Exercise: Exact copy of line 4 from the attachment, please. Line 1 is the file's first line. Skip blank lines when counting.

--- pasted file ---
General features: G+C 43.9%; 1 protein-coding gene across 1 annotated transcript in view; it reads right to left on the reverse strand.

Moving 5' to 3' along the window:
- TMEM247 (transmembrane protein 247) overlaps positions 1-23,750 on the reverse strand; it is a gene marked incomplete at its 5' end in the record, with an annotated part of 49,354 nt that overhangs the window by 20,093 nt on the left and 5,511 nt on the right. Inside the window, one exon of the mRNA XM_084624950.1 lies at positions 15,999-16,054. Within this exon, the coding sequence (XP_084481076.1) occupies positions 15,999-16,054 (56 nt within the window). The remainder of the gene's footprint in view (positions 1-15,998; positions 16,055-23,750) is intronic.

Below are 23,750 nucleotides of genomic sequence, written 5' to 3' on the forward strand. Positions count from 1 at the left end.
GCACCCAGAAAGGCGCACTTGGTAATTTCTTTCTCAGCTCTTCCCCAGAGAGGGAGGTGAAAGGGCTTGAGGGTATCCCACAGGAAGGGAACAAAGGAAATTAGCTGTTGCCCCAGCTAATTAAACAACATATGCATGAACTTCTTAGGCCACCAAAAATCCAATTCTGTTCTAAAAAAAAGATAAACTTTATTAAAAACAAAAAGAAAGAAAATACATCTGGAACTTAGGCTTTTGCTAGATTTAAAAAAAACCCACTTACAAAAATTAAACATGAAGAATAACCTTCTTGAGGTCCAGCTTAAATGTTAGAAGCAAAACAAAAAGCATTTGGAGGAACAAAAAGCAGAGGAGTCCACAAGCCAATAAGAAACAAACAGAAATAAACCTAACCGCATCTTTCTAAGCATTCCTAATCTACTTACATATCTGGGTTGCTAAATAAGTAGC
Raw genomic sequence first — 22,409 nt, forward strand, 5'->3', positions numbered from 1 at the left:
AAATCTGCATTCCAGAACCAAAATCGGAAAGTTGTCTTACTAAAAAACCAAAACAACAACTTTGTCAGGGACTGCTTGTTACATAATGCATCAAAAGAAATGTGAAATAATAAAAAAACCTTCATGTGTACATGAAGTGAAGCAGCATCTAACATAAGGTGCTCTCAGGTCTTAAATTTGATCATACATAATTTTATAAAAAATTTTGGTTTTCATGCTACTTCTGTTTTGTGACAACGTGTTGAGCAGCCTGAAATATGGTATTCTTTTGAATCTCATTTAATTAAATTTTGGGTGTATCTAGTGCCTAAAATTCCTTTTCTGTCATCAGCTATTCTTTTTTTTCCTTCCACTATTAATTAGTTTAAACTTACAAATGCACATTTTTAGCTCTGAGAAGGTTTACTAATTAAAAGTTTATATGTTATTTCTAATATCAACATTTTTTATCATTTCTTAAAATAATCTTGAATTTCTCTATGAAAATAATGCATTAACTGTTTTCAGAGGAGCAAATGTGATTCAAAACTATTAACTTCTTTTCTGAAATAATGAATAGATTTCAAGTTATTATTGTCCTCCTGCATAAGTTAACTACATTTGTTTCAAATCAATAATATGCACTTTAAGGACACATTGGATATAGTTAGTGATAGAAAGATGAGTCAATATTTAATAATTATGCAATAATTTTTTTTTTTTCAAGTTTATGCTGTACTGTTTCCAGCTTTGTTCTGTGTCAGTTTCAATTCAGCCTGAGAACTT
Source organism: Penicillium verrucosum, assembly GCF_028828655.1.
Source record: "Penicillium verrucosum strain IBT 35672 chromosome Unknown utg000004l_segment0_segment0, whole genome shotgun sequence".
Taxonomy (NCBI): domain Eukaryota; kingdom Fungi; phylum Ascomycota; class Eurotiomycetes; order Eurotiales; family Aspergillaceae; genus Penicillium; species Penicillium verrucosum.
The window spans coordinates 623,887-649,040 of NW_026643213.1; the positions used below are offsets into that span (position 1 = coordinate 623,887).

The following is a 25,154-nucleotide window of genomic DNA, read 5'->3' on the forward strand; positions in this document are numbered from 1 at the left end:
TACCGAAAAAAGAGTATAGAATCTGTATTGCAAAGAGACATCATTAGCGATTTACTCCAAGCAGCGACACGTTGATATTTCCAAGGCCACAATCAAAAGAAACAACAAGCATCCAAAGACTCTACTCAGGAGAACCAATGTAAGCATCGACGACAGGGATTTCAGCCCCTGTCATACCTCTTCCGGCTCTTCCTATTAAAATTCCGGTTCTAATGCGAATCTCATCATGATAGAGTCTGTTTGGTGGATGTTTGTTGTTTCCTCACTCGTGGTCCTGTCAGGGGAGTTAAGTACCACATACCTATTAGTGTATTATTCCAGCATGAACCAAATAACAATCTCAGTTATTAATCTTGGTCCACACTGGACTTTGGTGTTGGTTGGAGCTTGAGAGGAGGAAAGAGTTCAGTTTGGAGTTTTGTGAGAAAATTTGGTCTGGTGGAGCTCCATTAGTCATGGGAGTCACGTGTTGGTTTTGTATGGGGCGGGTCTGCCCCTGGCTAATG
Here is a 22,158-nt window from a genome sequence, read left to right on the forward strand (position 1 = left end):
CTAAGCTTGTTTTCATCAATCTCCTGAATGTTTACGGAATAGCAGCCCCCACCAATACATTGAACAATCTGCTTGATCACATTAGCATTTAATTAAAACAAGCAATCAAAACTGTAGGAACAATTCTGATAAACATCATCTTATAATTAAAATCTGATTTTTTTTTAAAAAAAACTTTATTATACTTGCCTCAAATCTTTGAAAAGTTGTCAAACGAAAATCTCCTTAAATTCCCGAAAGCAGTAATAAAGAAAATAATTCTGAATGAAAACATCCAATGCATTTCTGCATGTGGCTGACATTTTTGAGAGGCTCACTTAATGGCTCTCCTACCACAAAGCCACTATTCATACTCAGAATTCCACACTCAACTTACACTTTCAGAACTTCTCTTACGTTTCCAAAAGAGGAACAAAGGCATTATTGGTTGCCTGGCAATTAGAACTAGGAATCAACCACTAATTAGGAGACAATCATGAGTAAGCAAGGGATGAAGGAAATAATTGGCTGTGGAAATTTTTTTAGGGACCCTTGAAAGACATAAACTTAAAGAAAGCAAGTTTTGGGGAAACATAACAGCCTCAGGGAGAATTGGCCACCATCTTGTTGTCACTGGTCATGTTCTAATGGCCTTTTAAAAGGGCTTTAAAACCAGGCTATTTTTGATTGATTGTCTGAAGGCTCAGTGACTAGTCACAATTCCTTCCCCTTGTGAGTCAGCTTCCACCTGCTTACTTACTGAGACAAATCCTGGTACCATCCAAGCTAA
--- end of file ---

Below are 23,750 nucleotides of genomic sequence, written 5' to 3' on the forward strand. Positions count from 1 at the left end.